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Jamie Antone, 9, of the Squamish First Nation, holds a sign as protesters gather outside National Energy Board hearings on the proposed Trans Mountain pipeline expansion in Burnaby, B.C., on Tuesday January 19, 2016. The proposed $5-billion expansion would nearly triple the capacity of the pipeline that carries crude oil from near Edmonton to the Vancouver area to be loaded on tankers and shipped overseas.

DARRYL DYCK/THE CANADIAN PRESS

First Nations and environmentalists called on Prime Minister Justin Trudeau to stop a National Energy Board review of the Trans Mountain pipeline expansion as hearings on the proposal began Tuesday.

Opponents of Kinder Morgan's US$5.4 billion plan to triple the current capacity of the Alberta-to-B.C. pipeline held a rally outside the hearings in Burnaby, B.C. Speakers demanded Trudeau immediately stop the hearings and overhaul the review process.

"This is a fundamentally flawed process," said Carleen Thomas of North Vancouver's Tsleil-Waututh Nation. "The voices of Canadian citizens are not being respected or heard, and this is wrong."

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The hearings will last for 10 days in B.C. and will wrap up in Calgary next month. Local municipalities, environmental groups, First Nations and residents who live along the pipeline are set to deliver final arguments.

The National Energy Board streamlined the review process to meet time limits set by the previous Conservative government. Interveners are not allowed to cross-examine Kinder Morgan representatives and instead had to send in written questions. The company answered a portion of those questions.

Karen Campbell, a lawyer with Ecojustice, said the process is "incredibly broken," noting that the review does not consider the potential impacts of the project on climate change.

"The federal government needs to step up and it needs to stop this flawed process right now," she said. "It's not too late."

Trudeau promised on the campaign trail in June to engage in a "new open process" for all pipelines and in August said it would apply to existing pipelines.

Burnaby Mayor Derek Corrigan has also written Trudeau, asking him to put the review on hold while the government implements the promised changes.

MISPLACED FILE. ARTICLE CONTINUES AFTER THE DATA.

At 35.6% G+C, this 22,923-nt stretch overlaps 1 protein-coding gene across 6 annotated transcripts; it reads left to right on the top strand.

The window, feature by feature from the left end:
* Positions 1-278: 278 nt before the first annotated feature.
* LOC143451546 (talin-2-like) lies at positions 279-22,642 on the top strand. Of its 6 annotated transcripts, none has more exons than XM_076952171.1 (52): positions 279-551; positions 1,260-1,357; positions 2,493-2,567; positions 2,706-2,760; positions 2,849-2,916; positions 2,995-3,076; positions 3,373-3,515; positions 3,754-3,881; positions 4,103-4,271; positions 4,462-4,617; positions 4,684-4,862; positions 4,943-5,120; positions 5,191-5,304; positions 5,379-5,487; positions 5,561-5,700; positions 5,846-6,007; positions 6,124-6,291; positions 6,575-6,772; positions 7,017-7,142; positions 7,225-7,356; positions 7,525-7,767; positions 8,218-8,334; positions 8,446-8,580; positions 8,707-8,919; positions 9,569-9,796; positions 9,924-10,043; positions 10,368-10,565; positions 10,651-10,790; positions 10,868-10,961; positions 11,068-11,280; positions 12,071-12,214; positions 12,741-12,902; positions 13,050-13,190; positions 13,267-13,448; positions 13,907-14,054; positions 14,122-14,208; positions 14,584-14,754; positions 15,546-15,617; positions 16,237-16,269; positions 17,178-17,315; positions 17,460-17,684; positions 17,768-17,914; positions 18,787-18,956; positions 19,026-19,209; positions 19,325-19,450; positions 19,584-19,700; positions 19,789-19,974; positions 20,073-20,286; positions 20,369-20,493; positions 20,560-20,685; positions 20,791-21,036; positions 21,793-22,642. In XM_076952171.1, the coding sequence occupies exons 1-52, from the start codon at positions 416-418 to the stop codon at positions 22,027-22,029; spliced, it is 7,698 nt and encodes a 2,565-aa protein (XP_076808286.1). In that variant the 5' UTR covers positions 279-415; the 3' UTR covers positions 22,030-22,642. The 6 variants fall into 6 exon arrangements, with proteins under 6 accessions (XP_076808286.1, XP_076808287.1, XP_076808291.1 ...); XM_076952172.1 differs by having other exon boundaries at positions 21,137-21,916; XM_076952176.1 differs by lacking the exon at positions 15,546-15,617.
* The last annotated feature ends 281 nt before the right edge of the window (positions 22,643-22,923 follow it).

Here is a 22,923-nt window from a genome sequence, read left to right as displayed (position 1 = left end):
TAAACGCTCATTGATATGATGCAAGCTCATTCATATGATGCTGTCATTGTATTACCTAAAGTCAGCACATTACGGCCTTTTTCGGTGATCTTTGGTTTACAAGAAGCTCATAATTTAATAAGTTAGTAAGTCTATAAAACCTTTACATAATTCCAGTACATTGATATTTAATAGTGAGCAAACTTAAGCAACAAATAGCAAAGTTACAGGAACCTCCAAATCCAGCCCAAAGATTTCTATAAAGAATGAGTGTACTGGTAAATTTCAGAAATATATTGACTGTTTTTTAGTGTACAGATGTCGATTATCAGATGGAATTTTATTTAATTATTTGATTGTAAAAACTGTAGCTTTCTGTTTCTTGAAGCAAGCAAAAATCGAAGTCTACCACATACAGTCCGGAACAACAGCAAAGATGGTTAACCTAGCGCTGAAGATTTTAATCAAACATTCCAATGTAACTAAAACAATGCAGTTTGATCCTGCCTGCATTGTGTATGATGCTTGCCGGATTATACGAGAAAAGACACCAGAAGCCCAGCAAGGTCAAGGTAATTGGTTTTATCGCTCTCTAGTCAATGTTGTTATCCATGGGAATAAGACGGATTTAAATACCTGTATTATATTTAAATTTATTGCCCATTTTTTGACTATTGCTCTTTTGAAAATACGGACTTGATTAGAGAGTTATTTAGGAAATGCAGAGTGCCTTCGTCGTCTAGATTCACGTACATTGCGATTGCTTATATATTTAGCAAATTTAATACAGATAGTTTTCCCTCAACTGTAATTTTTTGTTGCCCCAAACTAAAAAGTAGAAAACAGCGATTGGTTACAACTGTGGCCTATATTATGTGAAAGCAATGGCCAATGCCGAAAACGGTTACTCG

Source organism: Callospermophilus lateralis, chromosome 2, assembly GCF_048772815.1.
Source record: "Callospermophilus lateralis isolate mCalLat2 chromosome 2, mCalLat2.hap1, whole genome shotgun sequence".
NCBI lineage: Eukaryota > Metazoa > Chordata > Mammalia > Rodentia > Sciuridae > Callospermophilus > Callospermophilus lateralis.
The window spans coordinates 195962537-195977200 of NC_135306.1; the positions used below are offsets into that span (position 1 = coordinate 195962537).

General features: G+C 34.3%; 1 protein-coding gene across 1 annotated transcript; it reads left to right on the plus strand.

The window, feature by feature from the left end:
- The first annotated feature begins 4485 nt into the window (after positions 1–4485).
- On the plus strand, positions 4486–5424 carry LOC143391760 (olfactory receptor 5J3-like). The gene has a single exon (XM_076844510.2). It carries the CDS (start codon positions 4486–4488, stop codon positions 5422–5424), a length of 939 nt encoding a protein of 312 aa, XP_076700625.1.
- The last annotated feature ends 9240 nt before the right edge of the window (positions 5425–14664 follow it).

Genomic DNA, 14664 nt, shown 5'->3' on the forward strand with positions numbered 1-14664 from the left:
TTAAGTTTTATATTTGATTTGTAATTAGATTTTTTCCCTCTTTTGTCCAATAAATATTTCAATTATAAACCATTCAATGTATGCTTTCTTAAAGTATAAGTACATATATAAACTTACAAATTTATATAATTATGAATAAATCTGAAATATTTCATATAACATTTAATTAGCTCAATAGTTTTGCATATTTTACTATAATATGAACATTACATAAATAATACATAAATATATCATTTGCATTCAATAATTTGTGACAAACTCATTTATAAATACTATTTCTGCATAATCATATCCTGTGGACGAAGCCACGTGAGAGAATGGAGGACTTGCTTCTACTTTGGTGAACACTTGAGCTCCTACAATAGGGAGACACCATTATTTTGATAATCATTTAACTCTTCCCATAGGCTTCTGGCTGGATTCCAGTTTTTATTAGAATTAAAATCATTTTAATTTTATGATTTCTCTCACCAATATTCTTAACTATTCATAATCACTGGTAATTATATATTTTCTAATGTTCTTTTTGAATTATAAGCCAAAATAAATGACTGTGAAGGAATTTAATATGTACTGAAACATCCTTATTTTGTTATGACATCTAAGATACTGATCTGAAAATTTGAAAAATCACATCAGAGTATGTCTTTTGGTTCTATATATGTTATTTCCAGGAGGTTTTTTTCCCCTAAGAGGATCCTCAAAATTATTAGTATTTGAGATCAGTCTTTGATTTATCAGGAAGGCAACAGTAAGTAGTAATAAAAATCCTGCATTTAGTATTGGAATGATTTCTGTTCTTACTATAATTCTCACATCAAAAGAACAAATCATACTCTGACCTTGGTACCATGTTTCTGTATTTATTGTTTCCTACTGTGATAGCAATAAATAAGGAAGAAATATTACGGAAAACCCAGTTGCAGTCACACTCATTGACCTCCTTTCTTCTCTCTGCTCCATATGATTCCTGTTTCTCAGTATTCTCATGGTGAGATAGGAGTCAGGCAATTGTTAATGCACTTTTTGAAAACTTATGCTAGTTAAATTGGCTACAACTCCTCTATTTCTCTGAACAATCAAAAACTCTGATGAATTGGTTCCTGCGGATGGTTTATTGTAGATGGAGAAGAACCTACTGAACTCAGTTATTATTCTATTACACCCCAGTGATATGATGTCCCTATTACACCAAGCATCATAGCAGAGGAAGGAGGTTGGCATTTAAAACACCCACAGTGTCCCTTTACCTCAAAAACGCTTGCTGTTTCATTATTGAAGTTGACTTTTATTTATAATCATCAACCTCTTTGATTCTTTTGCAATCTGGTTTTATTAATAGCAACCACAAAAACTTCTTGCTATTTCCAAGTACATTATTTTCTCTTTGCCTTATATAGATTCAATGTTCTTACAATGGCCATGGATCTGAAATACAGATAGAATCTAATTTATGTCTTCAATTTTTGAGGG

Kai Nagata with environmental group Dogwood Initiative said if the process continues without changes, then the Liberal government will have broken its election promise.

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"The clock is ticking," he said.

"There's an irony in letting this unfold while promising real change and promising to overhaul the process."

Karen Mahon of ForestEthics Advocacy said of the 55 interveners set to make arguments at the Burnaby hearings, 50 oppose the project.

The City of Surrey was the first to deliver arguments on Tuesday, with lawyer Anthony Capuccinello reiterating its opposition to the expansion.

The city, about 45 kilometres east of Vancouver, is asking the board to require Kinder Morgan to decommission and remove the portion of the current pipeline that runs through Surrey as a condition of any approval it grants.

"You have heard, through the submissions and argument of Trans Mountain, a story — a story applauding the expertise of the board's advisers, a story full of self-serving statements expressing how fair this process has been," Capuccinello told the three-member panel.

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"Sadly, that story is a fiction. The City of Surrey's submissions and argument are based on facts — facts supported in evidence and facts supported by law."

Capuccinello criticized the energy board's advisers for "falling asleep at the wheel," saying their lack of expertise is clear from the draft conditions the board submitted for comment.

He also expressed concerns about the ability of municipalities to cover expenses and be reimbursed for any additional costs they incur as a result of the expansion.

The B.C. government announced last week it could not support the project because of concerns about spill response and aboriginal support, while the Alberta government backed the project because of its economic benefits.

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